This past weekend, Sam Bradford (the QB for the St. Louis Rams), re-injured his surgically reconstructed ACL (anterior cruciate ligament) in his left knee. This is a devastating injury for Bradford, who spent the entire off season rehabbing the knee after injuring it in the middle of last season. So what does this mean for Sam Bradford?
Coming off of one surgically reconstructed ACL is hard enough, but having to go through a second surgery for a revision ACL reconstruction could have long-reaching effects on the injury-prone player. The rehab process will again be a long, gruesome journey as Bradford will have to battle back and prove that he can still play in the NFL. There are a few different techniques that can be used when performing revision ACL surgery and the length of the rehab process depends on the technique used as well as any additional injuries he may have sustained that will need treatment at the same time.
The ACL is one of the main stabilizing ligaments within the knee and very important in anterior movement of the tibia (shin bone) in relationship to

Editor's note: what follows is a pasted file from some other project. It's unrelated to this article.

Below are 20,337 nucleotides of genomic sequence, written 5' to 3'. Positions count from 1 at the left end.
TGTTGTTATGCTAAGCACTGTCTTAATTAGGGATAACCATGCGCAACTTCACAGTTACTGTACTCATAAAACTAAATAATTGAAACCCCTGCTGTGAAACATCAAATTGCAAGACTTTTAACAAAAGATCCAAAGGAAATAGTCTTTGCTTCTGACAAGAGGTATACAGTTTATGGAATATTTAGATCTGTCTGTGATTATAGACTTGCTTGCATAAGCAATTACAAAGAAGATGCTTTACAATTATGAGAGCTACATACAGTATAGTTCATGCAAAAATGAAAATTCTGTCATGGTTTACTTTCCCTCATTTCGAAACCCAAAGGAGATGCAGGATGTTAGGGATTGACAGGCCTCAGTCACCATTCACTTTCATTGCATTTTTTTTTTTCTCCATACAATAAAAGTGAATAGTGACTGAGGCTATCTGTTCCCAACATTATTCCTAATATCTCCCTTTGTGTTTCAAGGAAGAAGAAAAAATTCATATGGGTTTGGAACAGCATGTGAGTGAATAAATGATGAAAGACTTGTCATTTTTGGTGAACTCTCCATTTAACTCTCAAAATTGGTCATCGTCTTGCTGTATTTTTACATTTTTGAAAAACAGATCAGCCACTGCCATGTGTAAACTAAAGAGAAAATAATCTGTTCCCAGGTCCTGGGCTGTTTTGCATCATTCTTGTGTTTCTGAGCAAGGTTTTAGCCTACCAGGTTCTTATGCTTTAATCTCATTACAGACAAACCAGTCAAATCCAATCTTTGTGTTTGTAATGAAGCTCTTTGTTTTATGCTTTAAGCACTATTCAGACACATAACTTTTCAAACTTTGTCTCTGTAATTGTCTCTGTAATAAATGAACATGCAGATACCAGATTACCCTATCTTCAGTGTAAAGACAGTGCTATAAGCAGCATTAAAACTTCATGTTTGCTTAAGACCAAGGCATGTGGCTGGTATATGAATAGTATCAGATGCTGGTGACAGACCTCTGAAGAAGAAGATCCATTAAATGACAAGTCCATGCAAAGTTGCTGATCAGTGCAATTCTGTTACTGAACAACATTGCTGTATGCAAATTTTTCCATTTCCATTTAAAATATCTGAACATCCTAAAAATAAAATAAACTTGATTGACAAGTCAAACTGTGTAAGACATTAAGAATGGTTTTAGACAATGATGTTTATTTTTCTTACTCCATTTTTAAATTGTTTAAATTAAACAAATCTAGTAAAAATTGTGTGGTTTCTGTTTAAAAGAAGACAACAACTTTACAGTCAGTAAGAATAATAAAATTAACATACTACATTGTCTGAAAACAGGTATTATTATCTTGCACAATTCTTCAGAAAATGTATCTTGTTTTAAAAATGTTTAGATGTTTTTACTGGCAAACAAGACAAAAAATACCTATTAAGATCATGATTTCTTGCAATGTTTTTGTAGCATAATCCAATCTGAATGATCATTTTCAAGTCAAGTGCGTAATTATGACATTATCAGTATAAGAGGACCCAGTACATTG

the femur (thigh bone), as well as in providing rotational stability to the knee joint. When playing pivoting sports, it is vital that the ACL functions properly or the knee will feel unstable and continue to give way during certain movements. We wish Sam Bradford the best for a successful recovery.
Dr. Christian Balldin is an orthopedic surgeon, fellowship trained in sports medicine, with The San Antonio Orthopaedic Group. He treats patients aged 3 years and up for any sports-related injury and has a special interest in the complex arthroscopic repair of knee ligament injuries. To schedule an appointment with Dr. Balldin, please call 210.281.9595.